This scheme has resulted in having a crew of operators, with very specific and detailed knowledge on different sub-systems areas as well as very knowledgeable with Python and the TANGO control system. The additional work helps to keep operators motivated and provides room for further formation and training.

        Speaker: Montse Pont (ALBA Synchrotron)
      • 69
        Inaugural Use of Neutron Beam Analysis at SNS by an Accelerator Operator

        The Spallation Neutron Source is a user-oriented accelerator complex with a fully subscribed users list each run period. Most shutdowns are relatively short and packed with carefully coordinated activities to keep the accelerator running and occasionally integrate machine or instrument upgrades.

        Accelerator Operators are asked to propose their shutdown projects and pick groups they will collaborate with during these shutdown periods. Once those projects are approved by management, operators are expected to report weekly for time spent while simultaneously maintaining current status in training activities. If the operator does not opt to generate a project, there are operations-related projects that are assigned by management.

        At the end of the year 2017, SNS began the longest shutdown in its operating history. My project for this shutdown would be to write a proposal for discretionary beam time, requesting Neutron Beam Analysis of the Cesium cartridges we use in the Ion Source for Neutron Production. This would be the first time any operator had been a user as well as the first time any part of the source of the neutron beam would be analyzed by neutron beam, completing a full circle in the science and materials analysis performed at SNS.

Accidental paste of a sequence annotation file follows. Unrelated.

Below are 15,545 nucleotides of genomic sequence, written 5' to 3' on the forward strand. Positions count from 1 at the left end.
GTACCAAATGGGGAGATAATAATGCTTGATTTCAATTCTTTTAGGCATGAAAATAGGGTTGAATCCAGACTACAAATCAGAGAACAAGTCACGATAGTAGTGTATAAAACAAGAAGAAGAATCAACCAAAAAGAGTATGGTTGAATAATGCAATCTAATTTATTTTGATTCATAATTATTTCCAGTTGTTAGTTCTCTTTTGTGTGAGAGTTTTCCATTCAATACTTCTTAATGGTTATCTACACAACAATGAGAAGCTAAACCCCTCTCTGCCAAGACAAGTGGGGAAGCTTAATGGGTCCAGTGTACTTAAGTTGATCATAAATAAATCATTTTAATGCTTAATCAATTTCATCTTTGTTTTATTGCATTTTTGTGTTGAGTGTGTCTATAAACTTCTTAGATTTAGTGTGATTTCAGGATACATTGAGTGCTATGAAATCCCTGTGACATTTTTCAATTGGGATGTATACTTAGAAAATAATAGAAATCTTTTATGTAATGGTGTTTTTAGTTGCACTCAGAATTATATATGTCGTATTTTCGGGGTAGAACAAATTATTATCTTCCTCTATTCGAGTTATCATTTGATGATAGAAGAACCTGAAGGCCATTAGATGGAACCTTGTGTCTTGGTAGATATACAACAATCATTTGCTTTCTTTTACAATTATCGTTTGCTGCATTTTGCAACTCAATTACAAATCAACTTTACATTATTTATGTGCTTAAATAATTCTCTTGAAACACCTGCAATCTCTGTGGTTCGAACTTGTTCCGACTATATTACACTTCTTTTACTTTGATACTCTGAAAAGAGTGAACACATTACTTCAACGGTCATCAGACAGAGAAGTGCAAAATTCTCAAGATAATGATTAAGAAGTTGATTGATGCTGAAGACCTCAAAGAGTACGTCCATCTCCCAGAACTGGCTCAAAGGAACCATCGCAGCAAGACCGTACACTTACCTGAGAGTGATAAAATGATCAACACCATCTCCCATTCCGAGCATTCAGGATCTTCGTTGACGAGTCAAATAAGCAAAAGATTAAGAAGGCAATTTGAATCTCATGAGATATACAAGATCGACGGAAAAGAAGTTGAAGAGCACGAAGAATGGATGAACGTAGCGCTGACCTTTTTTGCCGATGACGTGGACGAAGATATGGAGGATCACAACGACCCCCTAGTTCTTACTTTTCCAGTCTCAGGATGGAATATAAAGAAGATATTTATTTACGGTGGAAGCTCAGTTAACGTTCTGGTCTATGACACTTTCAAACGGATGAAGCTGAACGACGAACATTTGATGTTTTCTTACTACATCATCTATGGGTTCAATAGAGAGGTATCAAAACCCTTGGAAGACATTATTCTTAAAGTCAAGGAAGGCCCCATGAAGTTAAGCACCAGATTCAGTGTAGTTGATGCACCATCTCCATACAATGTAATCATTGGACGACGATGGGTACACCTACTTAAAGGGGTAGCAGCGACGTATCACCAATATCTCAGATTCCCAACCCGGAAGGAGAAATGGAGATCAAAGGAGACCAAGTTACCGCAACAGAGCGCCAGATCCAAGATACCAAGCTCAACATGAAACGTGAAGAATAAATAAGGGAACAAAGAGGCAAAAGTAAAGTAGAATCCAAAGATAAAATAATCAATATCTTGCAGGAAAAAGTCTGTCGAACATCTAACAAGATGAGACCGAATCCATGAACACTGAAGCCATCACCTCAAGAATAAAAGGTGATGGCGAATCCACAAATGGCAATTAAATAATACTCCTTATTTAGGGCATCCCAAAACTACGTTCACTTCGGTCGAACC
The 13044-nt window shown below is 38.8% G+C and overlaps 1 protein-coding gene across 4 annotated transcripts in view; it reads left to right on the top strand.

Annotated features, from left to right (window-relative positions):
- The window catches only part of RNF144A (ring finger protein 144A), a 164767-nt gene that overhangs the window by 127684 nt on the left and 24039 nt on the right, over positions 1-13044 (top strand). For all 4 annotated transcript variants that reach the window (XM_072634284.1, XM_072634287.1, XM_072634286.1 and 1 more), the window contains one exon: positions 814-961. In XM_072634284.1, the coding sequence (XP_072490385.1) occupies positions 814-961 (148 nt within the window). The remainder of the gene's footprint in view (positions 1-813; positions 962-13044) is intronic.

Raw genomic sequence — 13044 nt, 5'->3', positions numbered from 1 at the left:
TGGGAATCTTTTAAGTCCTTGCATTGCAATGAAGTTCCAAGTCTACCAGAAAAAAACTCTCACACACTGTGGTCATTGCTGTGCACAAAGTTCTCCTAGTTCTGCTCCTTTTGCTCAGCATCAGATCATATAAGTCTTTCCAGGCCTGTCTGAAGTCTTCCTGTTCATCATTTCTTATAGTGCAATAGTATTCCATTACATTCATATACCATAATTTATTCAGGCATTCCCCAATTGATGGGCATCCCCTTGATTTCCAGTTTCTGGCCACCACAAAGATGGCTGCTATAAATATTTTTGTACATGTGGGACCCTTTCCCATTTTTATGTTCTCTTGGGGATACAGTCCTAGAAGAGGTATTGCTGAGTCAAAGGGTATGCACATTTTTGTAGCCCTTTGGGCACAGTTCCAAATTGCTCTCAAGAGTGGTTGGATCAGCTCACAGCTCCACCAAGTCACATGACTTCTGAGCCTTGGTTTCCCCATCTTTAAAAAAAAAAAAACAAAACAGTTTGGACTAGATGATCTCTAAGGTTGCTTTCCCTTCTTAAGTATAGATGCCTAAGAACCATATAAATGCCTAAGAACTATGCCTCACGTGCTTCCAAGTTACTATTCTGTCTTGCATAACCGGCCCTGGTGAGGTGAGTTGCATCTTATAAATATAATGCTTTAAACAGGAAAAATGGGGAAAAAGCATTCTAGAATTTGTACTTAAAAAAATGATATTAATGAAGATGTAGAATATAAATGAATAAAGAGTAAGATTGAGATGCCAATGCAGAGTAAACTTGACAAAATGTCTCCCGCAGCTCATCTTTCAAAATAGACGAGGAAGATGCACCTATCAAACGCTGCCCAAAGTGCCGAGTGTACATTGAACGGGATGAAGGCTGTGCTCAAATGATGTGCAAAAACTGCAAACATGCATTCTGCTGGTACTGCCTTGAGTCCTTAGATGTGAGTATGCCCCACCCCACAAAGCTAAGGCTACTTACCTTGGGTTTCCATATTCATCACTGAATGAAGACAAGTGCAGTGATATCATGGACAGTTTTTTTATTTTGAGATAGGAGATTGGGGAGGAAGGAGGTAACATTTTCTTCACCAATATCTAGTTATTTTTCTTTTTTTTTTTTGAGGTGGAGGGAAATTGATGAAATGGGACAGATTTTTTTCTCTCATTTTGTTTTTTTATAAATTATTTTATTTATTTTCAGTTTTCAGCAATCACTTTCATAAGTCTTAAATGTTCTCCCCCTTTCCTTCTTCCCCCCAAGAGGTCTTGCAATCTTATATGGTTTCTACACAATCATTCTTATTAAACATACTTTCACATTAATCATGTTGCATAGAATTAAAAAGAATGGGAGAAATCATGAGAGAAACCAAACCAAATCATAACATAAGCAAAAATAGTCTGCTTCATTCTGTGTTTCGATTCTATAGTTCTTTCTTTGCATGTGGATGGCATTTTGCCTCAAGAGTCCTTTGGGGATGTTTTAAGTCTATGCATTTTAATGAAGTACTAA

Speaker: Elisa Gillespie (Oak Ridge National Laboratories)
      • 70
        Transition for the Operators to Work within Other Accelerator Groups of the Rutherford Appleton Laboratory (RAL) Proton Accelerator in the United Kingdom

        The accelerator-driven spallation neutron and muon source at Rutherford Appleton Laboratory in the United Kingdom is manned 24/7 all year round. The key to the success of the accelerator is the operators, who ensure the safe and efficient operation of the machine, working around the clock in shift crews of 3 people. In 2018 a new system has been introduced allowing crew members to spend some of their time working outside their role as operators.

        This presentation will highlight the benefits of the transition to a regime which gives the operators the opportunity to spend some time with other groups and further their training, and will consider how the first months after changing to this new regime have progressed.